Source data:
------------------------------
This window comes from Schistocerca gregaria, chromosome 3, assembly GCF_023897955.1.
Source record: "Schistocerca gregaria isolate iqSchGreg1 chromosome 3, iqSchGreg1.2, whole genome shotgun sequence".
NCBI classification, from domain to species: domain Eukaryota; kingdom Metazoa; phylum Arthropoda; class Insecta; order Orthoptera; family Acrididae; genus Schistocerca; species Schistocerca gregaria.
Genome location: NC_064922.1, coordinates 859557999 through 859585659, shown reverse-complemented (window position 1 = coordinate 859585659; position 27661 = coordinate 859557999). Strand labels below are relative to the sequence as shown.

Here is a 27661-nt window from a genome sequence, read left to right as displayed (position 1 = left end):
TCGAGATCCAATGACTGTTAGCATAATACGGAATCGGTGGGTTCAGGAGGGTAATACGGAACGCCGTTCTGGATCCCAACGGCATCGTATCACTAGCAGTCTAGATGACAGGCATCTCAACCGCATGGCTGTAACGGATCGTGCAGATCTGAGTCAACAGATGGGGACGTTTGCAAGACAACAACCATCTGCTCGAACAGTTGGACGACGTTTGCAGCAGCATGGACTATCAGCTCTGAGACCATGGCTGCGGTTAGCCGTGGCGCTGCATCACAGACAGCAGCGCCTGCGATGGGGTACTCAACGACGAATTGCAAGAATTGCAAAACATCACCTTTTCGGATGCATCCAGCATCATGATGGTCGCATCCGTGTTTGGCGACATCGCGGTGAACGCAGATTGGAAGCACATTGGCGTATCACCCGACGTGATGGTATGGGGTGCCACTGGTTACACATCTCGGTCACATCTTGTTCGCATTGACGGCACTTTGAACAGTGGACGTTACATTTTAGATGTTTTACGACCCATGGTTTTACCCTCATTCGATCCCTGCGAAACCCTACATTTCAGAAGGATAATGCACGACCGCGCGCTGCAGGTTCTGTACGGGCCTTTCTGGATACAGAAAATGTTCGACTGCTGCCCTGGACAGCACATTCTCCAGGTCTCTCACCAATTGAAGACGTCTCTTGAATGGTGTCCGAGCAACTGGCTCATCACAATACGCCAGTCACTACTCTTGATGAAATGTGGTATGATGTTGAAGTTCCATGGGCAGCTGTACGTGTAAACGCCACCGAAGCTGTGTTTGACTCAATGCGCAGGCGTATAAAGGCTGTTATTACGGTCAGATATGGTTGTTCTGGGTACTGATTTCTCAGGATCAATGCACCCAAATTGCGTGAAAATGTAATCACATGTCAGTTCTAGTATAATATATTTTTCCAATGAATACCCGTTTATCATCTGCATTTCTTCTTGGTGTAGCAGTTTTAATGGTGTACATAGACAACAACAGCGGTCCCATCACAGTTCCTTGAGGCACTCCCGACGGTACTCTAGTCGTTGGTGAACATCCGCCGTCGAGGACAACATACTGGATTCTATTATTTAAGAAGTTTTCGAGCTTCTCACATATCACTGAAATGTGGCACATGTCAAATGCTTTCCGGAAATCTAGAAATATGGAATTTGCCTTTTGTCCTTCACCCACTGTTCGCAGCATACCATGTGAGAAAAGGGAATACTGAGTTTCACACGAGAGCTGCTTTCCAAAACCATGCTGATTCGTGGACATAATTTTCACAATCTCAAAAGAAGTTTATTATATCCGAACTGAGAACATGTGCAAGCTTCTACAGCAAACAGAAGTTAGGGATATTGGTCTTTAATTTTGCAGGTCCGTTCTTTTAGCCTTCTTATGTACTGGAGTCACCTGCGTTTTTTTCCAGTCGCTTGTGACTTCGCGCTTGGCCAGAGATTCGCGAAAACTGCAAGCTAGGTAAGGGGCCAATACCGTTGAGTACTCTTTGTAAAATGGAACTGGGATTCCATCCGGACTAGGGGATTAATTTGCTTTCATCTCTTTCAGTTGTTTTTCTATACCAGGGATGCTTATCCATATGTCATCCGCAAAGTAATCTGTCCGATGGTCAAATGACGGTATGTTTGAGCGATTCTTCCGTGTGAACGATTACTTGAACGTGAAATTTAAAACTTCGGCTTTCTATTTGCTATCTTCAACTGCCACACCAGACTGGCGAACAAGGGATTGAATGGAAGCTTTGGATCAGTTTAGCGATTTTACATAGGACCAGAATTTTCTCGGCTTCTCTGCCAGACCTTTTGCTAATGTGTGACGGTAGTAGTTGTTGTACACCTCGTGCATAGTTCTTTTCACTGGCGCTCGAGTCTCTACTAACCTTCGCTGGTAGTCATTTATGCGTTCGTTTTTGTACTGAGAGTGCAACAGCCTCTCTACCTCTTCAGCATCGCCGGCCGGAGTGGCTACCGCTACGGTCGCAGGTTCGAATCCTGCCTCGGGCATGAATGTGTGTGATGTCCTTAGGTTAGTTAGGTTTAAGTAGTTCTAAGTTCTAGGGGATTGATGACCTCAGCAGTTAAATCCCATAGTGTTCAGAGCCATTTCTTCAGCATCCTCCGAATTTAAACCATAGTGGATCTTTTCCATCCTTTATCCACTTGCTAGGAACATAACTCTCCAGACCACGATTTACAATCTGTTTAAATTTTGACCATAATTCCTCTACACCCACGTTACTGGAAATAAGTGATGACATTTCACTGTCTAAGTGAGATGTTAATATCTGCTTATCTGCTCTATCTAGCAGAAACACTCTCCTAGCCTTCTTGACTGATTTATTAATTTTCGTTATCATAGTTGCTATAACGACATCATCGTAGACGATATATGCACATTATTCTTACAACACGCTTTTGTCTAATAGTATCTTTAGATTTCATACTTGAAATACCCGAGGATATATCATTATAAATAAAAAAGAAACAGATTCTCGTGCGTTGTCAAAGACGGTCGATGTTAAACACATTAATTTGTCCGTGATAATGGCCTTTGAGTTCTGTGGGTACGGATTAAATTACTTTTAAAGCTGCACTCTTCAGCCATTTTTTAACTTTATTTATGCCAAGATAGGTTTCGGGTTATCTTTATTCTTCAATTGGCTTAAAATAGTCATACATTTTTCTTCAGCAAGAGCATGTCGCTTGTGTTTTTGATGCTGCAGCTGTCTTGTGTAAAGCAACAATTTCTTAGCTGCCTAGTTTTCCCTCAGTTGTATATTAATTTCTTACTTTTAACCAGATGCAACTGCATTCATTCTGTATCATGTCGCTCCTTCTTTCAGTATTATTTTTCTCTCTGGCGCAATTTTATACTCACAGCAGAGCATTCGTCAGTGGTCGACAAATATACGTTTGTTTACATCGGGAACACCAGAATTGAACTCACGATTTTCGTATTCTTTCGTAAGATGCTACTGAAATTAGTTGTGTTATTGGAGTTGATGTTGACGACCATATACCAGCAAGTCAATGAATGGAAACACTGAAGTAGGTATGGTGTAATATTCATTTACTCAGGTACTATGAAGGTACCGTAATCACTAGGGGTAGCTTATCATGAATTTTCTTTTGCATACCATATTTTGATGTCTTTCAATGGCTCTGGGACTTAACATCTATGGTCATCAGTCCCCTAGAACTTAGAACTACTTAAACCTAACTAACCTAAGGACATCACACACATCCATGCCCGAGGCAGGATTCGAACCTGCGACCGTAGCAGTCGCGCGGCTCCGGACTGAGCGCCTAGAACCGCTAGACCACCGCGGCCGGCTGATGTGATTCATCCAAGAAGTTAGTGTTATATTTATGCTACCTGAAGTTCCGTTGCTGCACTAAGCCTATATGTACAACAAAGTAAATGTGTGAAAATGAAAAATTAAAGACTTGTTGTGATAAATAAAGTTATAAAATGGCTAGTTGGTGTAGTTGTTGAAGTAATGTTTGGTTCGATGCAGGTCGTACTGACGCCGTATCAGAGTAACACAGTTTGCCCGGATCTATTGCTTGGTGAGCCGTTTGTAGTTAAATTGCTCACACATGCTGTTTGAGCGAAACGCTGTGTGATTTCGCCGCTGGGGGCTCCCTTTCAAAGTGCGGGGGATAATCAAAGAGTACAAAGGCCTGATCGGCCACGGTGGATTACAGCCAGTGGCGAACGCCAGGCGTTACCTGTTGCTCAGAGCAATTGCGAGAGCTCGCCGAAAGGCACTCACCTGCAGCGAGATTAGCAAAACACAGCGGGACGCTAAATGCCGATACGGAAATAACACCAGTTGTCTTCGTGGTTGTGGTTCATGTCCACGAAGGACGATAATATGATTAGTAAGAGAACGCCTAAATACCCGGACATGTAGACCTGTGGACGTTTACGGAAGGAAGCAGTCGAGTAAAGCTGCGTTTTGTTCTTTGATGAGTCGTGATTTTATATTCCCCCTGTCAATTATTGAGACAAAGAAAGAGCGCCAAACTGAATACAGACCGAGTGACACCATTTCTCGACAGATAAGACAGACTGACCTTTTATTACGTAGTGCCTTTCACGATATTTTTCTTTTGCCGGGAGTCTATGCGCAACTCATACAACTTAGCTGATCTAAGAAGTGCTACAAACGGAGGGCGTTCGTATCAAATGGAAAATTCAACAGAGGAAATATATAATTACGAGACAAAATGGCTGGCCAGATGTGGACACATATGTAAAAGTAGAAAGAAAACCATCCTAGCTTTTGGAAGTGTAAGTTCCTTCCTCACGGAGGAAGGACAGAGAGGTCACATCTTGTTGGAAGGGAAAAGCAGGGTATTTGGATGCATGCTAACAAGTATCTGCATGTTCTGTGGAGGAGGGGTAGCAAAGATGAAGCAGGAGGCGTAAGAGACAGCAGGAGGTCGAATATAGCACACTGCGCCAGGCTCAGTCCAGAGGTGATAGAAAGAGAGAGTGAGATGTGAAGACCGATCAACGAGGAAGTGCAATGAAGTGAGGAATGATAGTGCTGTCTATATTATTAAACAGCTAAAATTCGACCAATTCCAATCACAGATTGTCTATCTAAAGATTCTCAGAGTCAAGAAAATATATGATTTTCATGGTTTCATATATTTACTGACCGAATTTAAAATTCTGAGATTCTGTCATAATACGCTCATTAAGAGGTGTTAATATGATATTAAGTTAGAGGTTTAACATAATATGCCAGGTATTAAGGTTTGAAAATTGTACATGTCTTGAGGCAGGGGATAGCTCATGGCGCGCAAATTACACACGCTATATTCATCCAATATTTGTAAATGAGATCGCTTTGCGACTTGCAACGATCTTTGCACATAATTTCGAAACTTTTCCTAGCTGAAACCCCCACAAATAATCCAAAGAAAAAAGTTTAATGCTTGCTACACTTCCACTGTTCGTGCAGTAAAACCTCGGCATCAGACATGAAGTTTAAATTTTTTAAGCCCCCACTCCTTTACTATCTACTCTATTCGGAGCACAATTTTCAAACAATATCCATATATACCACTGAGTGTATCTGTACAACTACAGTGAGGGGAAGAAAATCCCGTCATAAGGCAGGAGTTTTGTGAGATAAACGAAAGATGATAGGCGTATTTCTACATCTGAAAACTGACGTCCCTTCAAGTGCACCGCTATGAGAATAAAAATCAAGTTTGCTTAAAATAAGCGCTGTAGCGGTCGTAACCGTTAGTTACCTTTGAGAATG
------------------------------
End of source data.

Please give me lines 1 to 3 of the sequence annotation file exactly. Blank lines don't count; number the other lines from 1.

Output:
This window comes from Schistocerca gregaria, chromosome 3, assembly GCF_023897955.1.
Source record: "Schistocerca gregaria isolate iqSchGreg1 chromosome 3, iqSchGreg1.2, whole genome shotgun sequence".
NCBI classification, from domain to species: domain Eukaryota; kingdom Metazoa; phylum Arthropoda; class Insecta; order Orthoptera; family Acrididae; genus Schistocerca; species Schistocerca gregaria.